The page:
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Is it possible for a start-up to use crowd funding as a funding source before going public?

Jeff Andrews's Profile

Startup Crowd Funding Pros & ConsDo you know of any start-ups who have successfully used it? Or any who failed?


Topic Expert
Peter Freeman
Title: Chairperson - Clean Tech Committee
Company: Keiretsu Forum - Angel Investors
(Chairperson - Clean Tech Committee, Keiretsu Forum - Angel Investors) |

Not at this time. The necessary regulations for raising capital, issue securities, have not been issued by the SEC.

In addition, I hear from many sources that future fund-raises will be much more difficult for crowdfunded companies. VC's in particular are saying they won't want to deal with a lot of small, unsophisticated investors. For a one-off, it may be okay, but otherwise I strongly advise against it.

Topic Expert
Regis Quirin
Title: Director of Finance
Company: Gibney Anthony & Flaherty LLP
LinkedIn Profile
(Director of Finance, Gibney Anthony & Flaherty LLP) |

On October 23rd, 2013, the SEC released their proposed rules, for a 90 day public comment period. If you wish to see their direction, check out their press release here -

Ken Stumder
Title: Finance Director / Controller
Company: Ken Stumder, CPA
(Finance Director / Controller, Ken Stumder, CPA) |

There is a great site that comes to mind which is specifically devoted to funding start-up projects, though I understand the question and responses are VC-oriented. The enthusiasm around it is high, and I personally enjoy looking at the projects that are funded.

Jeremy Hofer
Title: Business Development Manager
Company: Fresno CDFI
(Business Development Manager, Fresno CDFI) |

We finances a startup that raised 20k via this site doesn't provide for equity investments perse but it does essentially allow for pre sales through the exchamch of product/services for donations.

Topic Expert
Keith Perry
Title: Director of Global Accounting
Company: Agrinos, Inc.
(Director of Global Accounting, Agrinos, Inc.) |

Jeremy makes an important distinction:
-Kickstarter (and its ilk) is crowdfunding, not crowd-investing, which is the new theoretical structure under the JOBS act.
-Once the JOBS act is rolled out (and there are people acting in front of it), there should be no technical distinction between "crowd-invested" and plain old friends / family / angel-funded companies.
The thing to always watch for is that if you've got whole bunch of minority shareholders, this is much more difficult to manage than having a few VCs/IBs involved. The pros know this, and their reaction to that, and potential discounting of your value, is something of which may have material import.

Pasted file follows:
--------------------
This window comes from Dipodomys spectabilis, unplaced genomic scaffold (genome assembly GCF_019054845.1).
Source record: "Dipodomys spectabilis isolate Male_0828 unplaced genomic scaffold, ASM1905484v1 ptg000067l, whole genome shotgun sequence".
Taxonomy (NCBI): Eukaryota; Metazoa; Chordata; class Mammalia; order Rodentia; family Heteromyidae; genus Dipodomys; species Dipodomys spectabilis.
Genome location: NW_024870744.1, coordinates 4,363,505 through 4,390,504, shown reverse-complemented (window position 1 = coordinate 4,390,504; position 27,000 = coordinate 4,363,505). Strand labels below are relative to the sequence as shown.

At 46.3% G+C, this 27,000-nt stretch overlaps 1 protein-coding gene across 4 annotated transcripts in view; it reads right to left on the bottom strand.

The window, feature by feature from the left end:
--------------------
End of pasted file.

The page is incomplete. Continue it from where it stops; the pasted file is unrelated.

Note: I look at "crowdfunding" as Kickstarter (etal). With that definition, there is no impact at all as this has no equity component. My two cents is that we need to stop calling the new JOBS stuff "crowdfunding", as that already has a definition.



Gary Honig
Title: President
Company: Creative Capital Associates Factoring Co..
LinkedIn Profile
(President, Creative Capital Associates Factoring Company) |

There are easily 20 or so niche crowd funding platforms out there that specialize in very niche oriented situations. With crowd funding the customers are not investing, they are essentially pre-buying whatever you are making and there is a sweetner in the form of a limited edition something.

Serious down line investors do not mind seeing a successful crowd funded campaign because it shows you actually have fans. If you try to raise $10K and get $50K, that's a good thing. Just remember, you must fulfill the obligations you set out when setting up the campaign. There is a lot of blow back regarding companies that raised money, spent it, and never delivered on their pre-bought product.

My sense of where crowd investing is going and will eventually end up is that these campaigns will get housed under an umbrella - Campaign No.1, and the rights will be relegated to the terms of that campaign. The terms will probably corral the group without giving it much leeway in terms of making noise, but allow for their participation on the upside.

Ken Stumder
Title: Finance Director / Controller
Company: Ken Stumder, CPA
(Finance Director / Controller, Ken Stumder, CPA) |

Gary - my thoughts exactly. Crowd funding provides excellent proof of concept and I expect the VC crowd tunes in closely to the results achieved there.

camila parker
Title: Manager
Company: fourquadrant
(Manager, fourquadrant) |

To start-up to use crowdfunding as a funding source there is the requirement of 90 days public comment period. This is as per SEC proposed rules. If you want to make your image better before the public, you must follow the path of social media. By adopting this method, you will be able to make the public well aware of your product and this will inculcate their positive attitude towards your product and within those 90 days, you'll receive positive comments from them.


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